Friday, May 14, 2010

“Names are ships to carry dreamers . . .”

Do you ever yearn for a taste of paradise?

Ted and I have a saying when the pressures of business get too intense for too long: It’s either Hawaii or the hospital! So, we are here for three nights to gain some perspective on our lives. To change our channel. To do a little dreaming . . .

We are enjoying breakfast on the patio of Orchids Restaurant next to the beach at the Hotel Halekulani or “House Befitting Heaven.”

Our steaming hot popovers remind me of my first trip to Honolulu with my parents many years ago. The original restaurant was just a hint of what it is today. My Mom was so taken with the steamy, custardy goodness of popovers she dove into cookbooks immediately on our return to duplicate them for us at home. They were never quite the same absent the tropical beauty, the fragrance of plumeria, the sound of waves lapping on soft sand.

And, how auspicious that the whole month of May—Mother’s Day or Memorial Day—is the ideal time to be here. May means dryer weather, and lower airfare and more affordable rooms because it’s off-season.

Don Blanding, Poet Laureate of Hawaii, says it all in Names Are Ships excerpted from his book Vagabond House:

Names! The lure in names of places

Stirring thoughts of foreign faces,

Ports and palaces and steamers,

Names are ships to carry dreamers.

Pago-pago, Suva, Java,

Languor, lotuses and lava,

Everything a dreamer wishes,

Buried treasure, flying fishes,

Coconuts and kings and corals,

Pirates, pearls and pagan morals,

Rum and reefs and Christian teaching,

Gin, and jungle parrots screeching. . .

Dreams and names are here on our verandah with an expansive ocean view.

Right after breakfast we’ll be off on an early morning walk along the Waikiki shoreline to the healing stones where we have a personal ritual of visualizing what we want to bring into our lives as we circle the sacred relics three times.

Then back here for a swim in the Halekulani pool.

We will be refreshed and recharged and home too soon! Before we leave, I’ll stock up on the hotel’s own brand of Heavenly Tea, the blend called Jasmine Earl Grey, for a little taste of paradise, and I’ll serve it with . . .


(5 to 8 popovers)

Melted butter for brushing the popover pan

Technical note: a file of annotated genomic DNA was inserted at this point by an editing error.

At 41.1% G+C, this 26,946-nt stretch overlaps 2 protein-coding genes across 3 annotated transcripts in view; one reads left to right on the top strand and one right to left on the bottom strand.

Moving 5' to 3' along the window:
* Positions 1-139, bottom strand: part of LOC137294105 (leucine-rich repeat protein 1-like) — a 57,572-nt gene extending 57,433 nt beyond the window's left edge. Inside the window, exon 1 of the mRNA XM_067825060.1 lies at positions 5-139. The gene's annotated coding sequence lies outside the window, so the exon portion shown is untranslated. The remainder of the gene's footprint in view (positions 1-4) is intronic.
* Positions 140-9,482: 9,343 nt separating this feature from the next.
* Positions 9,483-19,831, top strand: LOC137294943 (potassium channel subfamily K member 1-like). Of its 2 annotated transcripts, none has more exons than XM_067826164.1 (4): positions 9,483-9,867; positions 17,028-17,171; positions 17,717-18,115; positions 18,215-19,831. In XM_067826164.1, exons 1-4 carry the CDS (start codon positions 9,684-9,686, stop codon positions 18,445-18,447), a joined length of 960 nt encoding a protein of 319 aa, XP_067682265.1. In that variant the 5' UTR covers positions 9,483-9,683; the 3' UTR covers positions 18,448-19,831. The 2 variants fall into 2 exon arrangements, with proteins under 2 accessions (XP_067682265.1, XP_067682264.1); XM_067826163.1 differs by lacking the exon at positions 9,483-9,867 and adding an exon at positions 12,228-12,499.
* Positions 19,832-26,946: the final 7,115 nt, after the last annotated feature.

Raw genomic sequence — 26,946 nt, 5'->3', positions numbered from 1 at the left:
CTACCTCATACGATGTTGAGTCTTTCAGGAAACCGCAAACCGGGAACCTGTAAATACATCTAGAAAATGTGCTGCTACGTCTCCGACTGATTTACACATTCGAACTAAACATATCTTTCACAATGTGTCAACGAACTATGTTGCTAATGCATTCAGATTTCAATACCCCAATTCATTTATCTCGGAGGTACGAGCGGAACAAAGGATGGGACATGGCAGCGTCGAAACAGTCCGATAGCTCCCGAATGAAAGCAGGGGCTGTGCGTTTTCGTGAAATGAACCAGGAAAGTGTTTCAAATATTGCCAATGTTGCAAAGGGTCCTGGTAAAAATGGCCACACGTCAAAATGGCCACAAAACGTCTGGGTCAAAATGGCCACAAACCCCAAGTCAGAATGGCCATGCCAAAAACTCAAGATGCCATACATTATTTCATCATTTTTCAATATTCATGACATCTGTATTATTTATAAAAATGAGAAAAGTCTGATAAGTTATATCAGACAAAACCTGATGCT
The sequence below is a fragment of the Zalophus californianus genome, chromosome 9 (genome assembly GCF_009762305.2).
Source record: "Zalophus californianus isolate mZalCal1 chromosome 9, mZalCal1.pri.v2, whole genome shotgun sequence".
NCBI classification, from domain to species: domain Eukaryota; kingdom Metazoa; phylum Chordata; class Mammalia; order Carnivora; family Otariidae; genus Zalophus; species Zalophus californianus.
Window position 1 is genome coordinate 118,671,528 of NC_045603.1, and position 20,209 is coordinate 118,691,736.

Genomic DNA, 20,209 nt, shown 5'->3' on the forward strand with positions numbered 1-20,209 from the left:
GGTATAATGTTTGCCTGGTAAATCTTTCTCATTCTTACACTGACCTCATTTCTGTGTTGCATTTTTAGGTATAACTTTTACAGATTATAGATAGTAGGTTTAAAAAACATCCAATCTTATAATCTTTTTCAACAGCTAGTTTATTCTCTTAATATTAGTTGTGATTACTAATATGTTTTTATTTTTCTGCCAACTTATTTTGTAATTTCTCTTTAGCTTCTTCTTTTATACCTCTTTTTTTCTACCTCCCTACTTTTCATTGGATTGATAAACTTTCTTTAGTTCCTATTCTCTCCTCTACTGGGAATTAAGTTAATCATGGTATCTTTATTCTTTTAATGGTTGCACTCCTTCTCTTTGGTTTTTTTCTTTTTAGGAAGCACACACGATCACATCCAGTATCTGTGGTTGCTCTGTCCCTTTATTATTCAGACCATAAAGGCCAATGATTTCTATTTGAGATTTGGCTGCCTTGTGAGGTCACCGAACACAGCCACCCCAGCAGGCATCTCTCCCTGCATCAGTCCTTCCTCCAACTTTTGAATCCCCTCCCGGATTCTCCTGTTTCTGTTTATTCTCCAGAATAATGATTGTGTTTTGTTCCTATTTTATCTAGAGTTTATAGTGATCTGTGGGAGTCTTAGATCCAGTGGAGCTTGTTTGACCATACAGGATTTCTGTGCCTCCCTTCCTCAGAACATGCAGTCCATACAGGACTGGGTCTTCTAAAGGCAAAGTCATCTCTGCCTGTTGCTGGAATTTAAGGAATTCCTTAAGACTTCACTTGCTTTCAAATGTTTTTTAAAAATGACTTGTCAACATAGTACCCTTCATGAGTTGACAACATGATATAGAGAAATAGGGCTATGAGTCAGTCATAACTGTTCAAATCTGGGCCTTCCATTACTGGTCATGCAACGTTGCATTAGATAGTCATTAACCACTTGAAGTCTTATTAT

1 cup sifted all-purpose flour

½ teaspoon salt

2 large eggs

1 cup milk

1 tablespoon vegetable oil

Generously brush iron popover pans, muffin tins or Pyrex custard cups with melted butter. If using custard cups, arrange them on a cookie sheet for easier handling.

Combine all the other ingredients in the container of an electric blender and blend at high speed for 10 to 15 seconds. Turn off the motor to scrape down the sides with a rubber spatula. Blend at high speed for 10 to 15 seconds longer, until the batter is completely smooth.

Preheat the oven to 400 degrees. Fill the cups half full of batter and place in the preheated oven. Bake for 30 to 35 minutes if using an iron popover pan or muffin tins, or for 40 minutes if using custard cups. They should be well browned and crisp when done. To be sure they are firm and will stay puffed, remove the popovers from the oven and, while they are still in the pan, pierce the side of each one with a sharp knife. This will allow the steam to escape. Return them to the turned-off oven for 2 to 3 minutes to dry the insides.

To prepare in advance: The batter may be mixed and stored in the refrigerator for a day or two, but be sure to reblend it for 10 to 15 seconds just before using. Leftover popovers can be reheated on a baking sheet, not touching at 350 degrees for 5 minutes.

1 comment:

  1. Hi Diana! It's been a while since I visited your blog. Your trip does sound heavenly. And we are big popover fan here!

    The photos are gorgeous, tranquil...I like this: "names are ships to carry dreamers."

    Wishing you safe travels,
    Lori Lynn